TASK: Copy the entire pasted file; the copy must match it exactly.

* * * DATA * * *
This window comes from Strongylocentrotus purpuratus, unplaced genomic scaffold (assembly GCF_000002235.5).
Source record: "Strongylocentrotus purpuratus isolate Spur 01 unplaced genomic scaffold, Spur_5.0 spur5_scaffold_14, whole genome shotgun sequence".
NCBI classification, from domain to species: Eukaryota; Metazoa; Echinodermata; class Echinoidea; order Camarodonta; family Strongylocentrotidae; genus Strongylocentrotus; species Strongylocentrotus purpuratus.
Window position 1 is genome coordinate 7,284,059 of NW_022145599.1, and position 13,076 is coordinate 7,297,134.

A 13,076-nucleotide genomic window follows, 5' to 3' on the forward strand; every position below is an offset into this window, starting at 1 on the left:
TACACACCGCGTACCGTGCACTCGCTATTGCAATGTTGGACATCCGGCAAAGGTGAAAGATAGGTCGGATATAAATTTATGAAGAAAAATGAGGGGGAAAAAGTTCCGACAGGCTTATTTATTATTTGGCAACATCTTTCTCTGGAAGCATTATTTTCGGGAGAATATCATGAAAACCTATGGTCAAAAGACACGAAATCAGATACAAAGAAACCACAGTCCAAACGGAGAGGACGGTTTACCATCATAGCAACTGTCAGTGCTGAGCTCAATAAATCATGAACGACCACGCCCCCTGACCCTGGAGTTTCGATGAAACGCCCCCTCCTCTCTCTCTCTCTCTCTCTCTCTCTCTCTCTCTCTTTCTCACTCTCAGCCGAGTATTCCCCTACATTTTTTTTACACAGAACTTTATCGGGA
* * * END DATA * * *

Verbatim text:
This window comes from Strongylocentrotus purpuratus, unplaced genomic scaffold (assembly GCF_000002235.5).
Source record: "Strongylocentrotus purpuratus isolate Spur 01 unplaced genomic scaffold, Spur_5.0 spur5_scaffold_14, whole genome shotgun sequence".
NCBI classification, from domain to species: Eukaryota; Metazoa; Echinodermata; class Echinoidea; order Camarodonta; family Strongylocentrotidae; genus Strongylocentrotus; species Strongylocentrotus purpuratus.
Window position 1 is genome coordinate 7,284,059 of NW_022145599.1, and position 13,076 is coordinate 7,297,134.

A 13,076-nucleotide genomic window follows, 5' to 3' on the forward strand; every position below is an offset into this window, starting at 1 on the left:
TACACACCGCGTACCGTGCACTCGCTATTGCAATGTTGGACATCCGGCAAAGGTGAAAGATAGGTCGGATATAAATTTATGAAGAAAAATGAGGGGGAAAAAGTTCCGACAGGCTTATTTATTATTTGGCAACATCTTTCTCTGGAAGCATTATTTTCGGGAGAATATCATGAAAACCTATGGTCAAAAGACACGAAATCAGATACAAAGAAACCACAGTCCAAACGGAGAGGACGGTTTACCATCATAGCAACTGTCAGTGCTGAGCTCAATAAATCATGAACGACCACGCCCCCTGACCCTGGAGTTTCGATGAAACGCCCCCTCCTCTCTCTCTCTCTCTCTCTCTCTCTCTCTCTCTCTTTCTCACTCTCAGCCGAGTATTCCCCTACATTTTTTTTACACAGAACTTTATCGGGA